People with the old Harrigton rods, I believe, continue to progress because those rods tended to bend. I don't know how the "fusion" allows it. I have a friend with congenital scoliosis who was 90+ degrees before Harrington's were implanted. She obtained correction to around 60* and she has progressed again, I'm not sure how far, but she looks a FAR cry from 60* just looking at her, poor thing. She is too far gone to have repeat surgery as it has affected her heart and lungs. She is on Oxygen and is basically waiting to die. I wish she would see a specialist out here that would tell her that, or not, so she can get help if it really isn't too late. But that's what her doctor's where she lives told her. I think she is tired of fighting scoliosis. It's been one wicked ride for her, her whole life.

  10. #25
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    Quote Originally Posted by rohrer01 View Post
    I tend to agree with Pooka1 on this matter. She is the mother of identical twins who not only both had scoliosis, but also both progressed to surgical intervention. Not genetic? Hmmm... I'm guessing, Pooka1, that the girls did not manifest "identical" symptoms? Maybe that is where environment comes in to play - even if it is environment in the womb.
    BINGO! Very astute. Are you in a science field or just good at it?

    I agree.

    And, yes, there are many genes that we have, that have either environmental triggers and/or consequences. Look at sickle cell anemia. Those people that carry one good "gene" and one bad "gene" seem to be malaria resistant (I don't have a citation - repeating from memory). Those that have two bad copies end up with sickle cell anemia.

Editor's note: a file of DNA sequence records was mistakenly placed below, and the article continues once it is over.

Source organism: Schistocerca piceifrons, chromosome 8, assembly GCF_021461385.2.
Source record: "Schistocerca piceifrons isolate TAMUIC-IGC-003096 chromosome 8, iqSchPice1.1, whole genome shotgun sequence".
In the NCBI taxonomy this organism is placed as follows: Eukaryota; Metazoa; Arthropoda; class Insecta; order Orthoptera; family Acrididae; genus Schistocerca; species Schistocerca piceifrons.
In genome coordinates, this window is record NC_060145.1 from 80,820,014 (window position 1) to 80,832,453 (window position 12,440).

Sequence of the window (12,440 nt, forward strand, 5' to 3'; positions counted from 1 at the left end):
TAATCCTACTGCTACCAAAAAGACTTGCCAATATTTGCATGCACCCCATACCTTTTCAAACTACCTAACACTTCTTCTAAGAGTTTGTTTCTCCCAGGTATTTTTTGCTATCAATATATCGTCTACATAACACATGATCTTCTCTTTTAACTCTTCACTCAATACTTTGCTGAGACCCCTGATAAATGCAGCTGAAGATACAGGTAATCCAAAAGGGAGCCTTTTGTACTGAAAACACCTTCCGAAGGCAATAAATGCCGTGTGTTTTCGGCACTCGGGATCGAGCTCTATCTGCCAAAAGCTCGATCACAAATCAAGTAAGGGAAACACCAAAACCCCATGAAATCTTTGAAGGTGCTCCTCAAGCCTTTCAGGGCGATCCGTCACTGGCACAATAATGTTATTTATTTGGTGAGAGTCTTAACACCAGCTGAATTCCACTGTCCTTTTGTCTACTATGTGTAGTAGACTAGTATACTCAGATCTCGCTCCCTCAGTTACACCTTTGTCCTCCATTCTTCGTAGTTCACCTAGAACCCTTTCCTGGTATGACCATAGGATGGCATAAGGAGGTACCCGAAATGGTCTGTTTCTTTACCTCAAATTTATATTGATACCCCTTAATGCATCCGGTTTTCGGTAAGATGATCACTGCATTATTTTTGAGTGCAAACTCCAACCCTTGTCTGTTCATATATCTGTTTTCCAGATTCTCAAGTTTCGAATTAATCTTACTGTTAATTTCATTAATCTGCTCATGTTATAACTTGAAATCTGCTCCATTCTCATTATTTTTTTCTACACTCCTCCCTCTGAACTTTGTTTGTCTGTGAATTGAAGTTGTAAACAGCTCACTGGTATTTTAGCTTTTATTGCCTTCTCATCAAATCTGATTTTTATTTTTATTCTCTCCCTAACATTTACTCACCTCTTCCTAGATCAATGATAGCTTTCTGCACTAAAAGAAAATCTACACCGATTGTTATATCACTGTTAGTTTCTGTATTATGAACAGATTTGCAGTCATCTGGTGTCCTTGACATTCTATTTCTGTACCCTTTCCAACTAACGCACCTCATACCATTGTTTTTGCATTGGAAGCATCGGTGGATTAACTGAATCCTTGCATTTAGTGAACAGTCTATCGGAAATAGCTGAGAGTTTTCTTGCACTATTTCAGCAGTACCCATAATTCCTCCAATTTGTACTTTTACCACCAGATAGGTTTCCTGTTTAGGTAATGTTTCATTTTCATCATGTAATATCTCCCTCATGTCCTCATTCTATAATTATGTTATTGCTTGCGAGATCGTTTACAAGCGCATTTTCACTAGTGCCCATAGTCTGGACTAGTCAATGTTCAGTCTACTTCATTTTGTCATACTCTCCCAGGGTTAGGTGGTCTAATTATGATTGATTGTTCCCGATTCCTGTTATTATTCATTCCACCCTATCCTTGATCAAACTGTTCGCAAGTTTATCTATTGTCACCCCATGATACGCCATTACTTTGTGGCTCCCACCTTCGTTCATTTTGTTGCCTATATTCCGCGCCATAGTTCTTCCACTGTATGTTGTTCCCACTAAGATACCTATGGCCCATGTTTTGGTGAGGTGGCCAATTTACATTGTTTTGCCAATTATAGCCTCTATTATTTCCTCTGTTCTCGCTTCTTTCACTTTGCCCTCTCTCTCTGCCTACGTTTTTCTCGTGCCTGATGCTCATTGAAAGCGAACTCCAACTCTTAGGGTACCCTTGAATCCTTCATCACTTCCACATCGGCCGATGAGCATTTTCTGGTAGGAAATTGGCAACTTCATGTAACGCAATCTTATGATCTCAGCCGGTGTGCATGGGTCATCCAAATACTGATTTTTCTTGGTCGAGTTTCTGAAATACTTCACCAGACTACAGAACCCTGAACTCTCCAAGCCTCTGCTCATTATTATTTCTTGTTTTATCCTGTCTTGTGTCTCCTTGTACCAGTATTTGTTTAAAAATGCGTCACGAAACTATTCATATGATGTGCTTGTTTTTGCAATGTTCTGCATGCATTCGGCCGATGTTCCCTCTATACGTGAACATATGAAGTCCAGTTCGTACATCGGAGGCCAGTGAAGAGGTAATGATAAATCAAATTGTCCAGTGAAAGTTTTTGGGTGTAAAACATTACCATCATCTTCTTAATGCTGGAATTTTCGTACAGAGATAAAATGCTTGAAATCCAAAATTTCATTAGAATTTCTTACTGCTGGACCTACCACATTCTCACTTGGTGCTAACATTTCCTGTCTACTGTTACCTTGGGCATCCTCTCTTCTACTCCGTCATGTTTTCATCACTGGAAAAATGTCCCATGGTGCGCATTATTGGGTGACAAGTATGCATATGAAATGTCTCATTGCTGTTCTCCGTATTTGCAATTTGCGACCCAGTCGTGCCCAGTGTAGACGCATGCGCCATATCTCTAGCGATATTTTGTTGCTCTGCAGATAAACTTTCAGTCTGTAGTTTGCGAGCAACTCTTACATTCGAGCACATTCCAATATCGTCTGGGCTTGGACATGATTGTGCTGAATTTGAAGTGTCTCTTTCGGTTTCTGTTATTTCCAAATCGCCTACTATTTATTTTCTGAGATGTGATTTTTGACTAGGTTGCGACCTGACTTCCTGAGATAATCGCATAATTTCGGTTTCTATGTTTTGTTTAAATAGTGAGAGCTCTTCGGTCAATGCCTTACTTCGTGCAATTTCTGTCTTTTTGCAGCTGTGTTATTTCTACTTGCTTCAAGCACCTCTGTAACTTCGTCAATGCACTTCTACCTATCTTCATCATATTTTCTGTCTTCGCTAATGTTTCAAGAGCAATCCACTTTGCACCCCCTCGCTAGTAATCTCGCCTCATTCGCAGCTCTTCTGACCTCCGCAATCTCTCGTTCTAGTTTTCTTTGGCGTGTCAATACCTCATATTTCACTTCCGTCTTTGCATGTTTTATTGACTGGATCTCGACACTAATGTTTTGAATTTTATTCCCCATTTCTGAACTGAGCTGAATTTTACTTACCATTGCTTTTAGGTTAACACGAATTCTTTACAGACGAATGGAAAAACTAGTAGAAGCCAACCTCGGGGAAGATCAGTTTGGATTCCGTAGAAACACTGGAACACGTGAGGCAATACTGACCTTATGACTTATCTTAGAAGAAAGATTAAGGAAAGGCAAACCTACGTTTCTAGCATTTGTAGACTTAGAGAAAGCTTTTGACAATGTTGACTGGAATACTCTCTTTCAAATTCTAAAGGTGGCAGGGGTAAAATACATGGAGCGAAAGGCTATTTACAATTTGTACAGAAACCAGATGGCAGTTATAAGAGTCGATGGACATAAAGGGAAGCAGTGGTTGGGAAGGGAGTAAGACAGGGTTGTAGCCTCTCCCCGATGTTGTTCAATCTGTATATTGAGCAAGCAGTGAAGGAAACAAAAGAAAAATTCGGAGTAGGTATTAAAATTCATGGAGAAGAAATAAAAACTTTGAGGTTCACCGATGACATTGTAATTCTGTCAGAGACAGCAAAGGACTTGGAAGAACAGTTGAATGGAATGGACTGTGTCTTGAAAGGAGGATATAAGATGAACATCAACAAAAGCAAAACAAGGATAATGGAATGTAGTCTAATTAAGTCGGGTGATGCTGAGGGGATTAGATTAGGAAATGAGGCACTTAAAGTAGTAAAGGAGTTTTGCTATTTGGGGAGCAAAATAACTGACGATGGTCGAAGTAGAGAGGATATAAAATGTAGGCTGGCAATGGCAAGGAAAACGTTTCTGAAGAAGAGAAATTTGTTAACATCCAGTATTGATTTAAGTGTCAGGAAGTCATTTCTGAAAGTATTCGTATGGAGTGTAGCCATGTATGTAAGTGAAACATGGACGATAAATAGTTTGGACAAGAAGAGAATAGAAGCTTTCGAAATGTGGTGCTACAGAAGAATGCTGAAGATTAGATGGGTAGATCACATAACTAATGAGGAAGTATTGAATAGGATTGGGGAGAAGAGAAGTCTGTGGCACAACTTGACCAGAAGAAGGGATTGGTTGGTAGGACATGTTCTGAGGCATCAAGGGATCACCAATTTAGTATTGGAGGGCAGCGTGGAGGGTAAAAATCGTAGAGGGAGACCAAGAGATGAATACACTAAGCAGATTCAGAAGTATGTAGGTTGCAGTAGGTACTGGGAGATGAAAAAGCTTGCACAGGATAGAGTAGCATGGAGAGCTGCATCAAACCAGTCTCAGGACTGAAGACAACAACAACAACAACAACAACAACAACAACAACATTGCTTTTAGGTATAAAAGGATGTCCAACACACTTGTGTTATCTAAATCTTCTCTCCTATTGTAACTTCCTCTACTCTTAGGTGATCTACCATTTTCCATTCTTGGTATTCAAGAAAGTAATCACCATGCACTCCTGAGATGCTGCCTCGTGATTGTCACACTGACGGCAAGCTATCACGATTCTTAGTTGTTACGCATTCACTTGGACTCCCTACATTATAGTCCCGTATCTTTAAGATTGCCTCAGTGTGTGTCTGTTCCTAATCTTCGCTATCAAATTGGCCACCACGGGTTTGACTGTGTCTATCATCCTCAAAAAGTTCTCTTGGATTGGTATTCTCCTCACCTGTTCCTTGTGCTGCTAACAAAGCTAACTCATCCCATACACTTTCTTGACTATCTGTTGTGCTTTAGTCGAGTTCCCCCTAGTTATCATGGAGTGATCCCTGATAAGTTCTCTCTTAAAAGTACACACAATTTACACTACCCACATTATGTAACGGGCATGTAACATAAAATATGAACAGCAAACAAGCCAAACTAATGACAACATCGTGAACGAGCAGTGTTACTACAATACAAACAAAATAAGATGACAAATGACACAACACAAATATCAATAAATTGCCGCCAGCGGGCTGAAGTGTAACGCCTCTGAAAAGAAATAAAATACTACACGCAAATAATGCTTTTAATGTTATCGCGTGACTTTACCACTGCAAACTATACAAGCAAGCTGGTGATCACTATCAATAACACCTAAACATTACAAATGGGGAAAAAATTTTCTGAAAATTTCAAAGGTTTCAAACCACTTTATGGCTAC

Yes, sickle cell persisted because people with the trait and who didn't have the full-blown disease were more resistant to malaria than others without the trait. So the gene persisted. Maybe the same happened with scoliosis genes. I wonder what the advantage might have been that co-occurred with the scoliosis gene?

    The thing that confounds me a bit is that the genetic component of this disease is expressing itself as autosomal dominant, recessive, and I believe they mention X-linked. This can only lead one to assume that there are several "genes" involved and we are looking at multiple players in this game. I have scoliosis and so does my daughter (although not as severe). Is this a case of autosomal dominancy or one good copy one bad copy?
    I am not a biologist but I think that is straight dominance. I always have to look up autosomal when I see the word. Pnuttro could explain this well - she is a biomedical researcher.